Who ever told Osnel Delgado it would be a “misstep” or “malpaso” to form a new dance company in Havana underestimated the talents of this enterprising young choreographer/dancer and his dancing compatriots. While Malpaso Dance Company of Havana makes its Chicago debut this weekend at The Dance Center of Columbia College (Thursday-Friday-Saturday, 7:30 PM), it has plenty of American connections. Formed in 2012, Malpaso is an associate company of Joyce Theater Productions in New York and tours frequently in the U.S.
The Cuban-trained company of eleven dishes up a refreshing treat for Chicago audiences, drawing two strikingly different works from its international repertory, each created expressly for its dancers.
Astounding back flips, head-stands, and dive rolls flow effortlessly through a continuum of fascinating body isolations in Azure Barton’s “Indomitable Waltz” (2016) for four men and four women. Golden silhouettes highlight an arm, a foot, a hand or leg, a shoulder twitch or seductive hip swivel, body parts glowing in off-beat impulses against lighting designer Nicole Pearce’s darkly-lit space. Leaps and aerial springs launch unexpectedly from primal second-position scuttering, sinewy hands flutter or mold the space, as solos, duets, and trios form, dissolve, and reform. Creeping, crawling, arms and legs groping for a hold on the space and each other suggest mating rituals of the preying mantis in insect-like moves that feel all the extremes a body can feel. Contrasting tempos, a wide range of texture from flowing to abrupt, and an ever-changing landscape of movement design unfold as the the dancers wend their way through the gongs, plucks, and melodic crescendos of composer Alexander Balanescu’s “Quartet” for strings, piano and percussion, and Michael Nyman’s “String Quartet.” Especially striking was a quartet of men evoking Picasso’s acrobats on the beach, a circus flavor infusing the piece with Barton’s hint at pantomimic gestures.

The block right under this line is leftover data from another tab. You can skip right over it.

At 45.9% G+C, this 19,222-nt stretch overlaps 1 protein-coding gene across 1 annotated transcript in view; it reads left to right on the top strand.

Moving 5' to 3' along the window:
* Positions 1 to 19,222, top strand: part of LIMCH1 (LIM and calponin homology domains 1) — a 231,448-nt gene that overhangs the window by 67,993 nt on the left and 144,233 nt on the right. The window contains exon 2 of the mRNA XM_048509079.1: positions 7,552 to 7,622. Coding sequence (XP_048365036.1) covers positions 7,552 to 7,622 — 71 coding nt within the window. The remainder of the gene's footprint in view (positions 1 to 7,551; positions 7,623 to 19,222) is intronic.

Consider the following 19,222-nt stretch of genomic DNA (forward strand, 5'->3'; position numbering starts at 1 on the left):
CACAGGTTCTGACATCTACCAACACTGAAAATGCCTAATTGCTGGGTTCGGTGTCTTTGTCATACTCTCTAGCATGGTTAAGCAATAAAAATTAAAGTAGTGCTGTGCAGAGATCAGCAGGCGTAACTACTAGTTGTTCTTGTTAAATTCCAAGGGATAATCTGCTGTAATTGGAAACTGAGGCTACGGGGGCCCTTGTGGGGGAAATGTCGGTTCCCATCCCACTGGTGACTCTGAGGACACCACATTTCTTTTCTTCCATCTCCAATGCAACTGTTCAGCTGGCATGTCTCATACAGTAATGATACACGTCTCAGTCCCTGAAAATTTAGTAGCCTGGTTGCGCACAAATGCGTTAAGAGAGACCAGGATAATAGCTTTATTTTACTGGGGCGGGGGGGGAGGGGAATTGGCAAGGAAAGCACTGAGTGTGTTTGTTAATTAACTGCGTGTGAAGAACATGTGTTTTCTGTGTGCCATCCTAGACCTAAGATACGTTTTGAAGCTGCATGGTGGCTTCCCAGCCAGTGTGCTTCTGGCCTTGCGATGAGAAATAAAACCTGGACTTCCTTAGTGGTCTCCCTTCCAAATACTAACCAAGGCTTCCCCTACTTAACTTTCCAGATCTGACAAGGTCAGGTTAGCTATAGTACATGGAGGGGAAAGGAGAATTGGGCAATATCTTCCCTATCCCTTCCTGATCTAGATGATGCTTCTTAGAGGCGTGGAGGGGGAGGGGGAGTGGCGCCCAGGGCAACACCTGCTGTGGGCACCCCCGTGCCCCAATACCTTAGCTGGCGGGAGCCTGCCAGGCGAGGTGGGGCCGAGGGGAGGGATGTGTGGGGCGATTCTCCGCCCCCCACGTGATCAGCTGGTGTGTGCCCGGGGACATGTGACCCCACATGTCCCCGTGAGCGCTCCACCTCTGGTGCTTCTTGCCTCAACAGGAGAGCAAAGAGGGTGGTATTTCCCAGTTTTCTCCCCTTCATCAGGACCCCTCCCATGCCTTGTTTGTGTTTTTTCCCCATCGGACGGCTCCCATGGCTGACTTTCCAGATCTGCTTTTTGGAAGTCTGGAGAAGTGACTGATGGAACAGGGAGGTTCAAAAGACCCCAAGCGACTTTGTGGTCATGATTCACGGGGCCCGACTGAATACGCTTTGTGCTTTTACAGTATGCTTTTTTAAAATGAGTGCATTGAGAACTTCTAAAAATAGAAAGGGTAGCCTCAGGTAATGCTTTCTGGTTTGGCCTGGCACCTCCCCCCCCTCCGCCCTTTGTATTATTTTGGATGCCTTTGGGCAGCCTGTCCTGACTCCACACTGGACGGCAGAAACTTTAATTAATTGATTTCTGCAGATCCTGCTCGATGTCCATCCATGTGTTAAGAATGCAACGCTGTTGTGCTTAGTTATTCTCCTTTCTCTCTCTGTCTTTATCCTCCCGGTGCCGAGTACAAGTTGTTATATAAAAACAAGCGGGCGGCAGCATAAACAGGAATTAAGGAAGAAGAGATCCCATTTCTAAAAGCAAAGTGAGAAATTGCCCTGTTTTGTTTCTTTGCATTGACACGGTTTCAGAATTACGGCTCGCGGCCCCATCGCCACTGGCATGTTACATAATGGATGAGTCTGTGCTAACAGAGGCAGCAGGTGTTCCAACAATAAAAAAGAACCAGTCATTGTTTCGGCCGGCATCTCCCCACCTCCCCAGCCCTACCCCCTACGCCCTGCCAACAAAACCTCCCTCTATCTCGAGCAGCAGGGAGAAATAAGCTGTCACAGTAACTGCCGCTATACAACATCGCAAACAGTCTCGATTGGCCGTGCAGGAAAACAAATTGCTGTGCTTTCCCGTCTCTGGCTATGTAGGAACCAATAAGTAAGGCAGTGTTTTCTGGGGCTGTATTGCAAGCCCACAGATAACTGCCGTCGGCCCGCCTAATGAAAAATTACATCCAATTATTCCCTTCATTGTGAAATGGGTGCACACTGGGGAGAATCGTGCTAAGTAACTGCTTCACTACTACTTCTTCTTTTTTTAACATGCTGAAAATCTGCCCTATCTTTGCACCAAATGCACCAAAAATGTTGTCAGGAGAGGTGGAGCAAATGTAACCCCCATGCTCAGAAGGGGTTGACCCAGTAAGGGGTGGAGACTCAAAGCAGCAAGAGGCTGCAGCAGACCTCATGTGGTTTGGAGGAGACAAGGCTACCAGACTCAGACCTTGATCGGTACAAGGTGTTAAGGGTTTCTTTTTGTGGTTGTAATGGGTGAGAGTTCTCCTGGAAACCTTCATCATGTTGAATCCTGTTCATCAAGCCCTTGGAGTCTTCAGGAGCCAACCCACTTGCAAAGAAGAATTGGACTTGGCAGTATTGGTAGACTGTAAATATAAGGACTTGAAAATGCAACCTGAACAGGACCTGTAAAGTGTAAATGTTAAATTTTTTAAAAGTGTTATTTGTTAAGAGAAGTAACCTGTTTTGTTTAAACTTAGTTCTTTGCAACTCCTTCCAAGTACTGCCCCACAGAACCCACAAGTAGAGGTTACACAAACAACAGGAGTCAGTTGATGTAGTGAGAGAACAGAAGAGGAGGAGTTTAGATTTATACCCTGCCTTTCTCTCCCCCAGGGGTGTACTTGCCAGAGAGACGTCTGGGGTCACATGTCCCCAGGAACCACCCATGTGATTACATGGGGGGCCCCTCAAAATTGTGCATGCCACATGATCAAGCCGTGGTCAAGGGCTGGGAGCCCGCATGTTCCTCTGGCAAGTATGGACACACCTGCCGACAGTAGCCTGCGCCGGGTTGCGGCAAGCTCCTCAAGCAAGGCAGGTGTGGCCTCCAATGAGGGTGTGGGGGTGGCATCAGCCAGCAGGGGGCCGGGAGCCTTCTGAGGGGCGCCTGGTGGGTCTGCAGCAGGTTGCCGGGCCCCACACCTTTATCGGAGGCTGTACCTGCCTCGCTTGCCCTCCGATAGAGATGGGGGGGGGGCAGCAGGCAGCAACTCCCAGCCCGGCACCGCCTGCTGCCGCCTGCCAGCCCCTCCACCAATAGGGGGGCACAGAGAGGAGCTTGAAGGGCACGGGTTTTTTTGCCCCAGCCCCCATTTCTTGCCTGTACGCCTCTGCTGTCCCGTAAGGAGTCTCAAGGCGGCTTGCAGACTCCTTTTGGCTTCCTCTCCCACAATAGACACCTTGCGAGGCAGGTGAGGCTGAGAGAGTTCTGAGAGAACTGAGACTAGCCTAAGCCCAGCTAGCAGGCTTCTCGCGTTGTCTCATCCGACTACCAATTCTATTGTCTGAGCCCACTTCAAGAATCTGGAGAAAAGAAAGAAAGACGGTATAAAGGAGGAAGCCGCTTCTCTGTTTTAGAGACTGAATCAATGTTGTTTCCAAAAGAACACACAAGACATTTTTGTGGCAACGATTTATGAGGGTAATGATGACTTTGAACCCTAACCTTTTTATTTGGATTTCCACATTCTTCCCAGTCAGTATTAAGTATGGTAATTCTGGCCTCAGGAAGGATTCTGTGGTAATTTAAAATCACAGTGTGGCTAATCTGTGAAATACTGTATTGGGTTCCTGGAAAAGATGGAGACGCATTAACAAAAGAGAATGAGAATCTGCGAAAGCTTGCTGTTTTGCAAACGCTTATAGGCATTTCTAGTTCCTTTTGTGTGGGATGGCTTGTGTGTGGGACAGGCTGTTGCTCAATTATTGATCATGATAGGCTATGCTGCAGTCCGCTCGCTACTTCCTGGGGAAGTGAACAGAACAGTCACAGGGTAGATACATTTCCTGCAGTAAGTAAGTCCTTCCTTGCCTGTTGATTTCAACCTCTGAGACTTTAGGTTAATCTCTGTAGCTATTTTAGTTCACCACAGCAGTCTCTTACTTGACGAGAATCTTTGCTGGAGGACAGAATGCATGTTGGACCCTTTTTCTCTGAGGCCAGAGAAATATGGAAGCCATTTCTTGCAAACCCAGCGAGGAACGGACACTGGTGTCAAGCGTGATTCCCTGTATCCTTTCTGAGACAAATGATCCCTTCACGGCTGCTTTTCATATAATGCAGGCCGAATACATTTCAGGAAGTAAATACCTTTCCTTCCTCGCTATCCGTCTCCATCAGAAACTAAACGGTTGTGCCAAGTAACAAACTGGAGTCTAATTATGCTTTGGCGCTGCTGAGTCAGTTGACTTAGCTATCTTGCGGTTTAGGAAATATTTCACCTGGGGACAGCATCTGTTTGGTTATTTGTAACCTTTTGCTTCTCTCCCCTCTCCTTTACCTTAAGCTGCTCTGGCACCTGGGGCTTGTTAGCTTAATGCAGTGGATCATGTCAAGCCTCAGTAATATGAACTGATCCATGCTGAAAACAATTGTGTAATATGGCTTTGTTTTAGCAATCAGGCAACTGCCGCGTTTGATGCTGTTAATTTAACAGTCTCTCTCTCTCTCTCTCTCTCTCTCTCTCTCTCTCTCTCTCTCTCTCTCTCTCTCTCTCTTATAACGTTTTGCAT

Malpaso artistic director Osnel Delgado’s “24 Hours And A Dog” (2013), comprising the second half of the evening, rotates the mood 180 degrees to a sunny, playful romp through the Latin Jazz rhythms of composers Arturro O’Farrill and Abelardo Valdes. An extended musical overture of chimes and piano hinted at the melody of “Three Blind Mice,” then devolved into Brubeck-like jazz before the black, up-stage curtains parted to reveal a bright, blue-lit cyclorama. Delgado is positively riveting in solo episodes throughout the piece, beginning with his opening moments, a hand gesture to the head motoring the rest of his body. A sigh, a thoughtful beat, and the rest of the company rushes in for a night on the town in 50’s Cuba. Social dance idioms mix with more abstract contemporary movement invention, with an abundance of exciting partnering. An element of calisthenics workout peppers the big band/big dance feel of the piece, the group in constant flux, with frequent shifts of brightly-colored costumes and lighting, showcasing the considerable individual strengths of these delightfully individualistic dancers.
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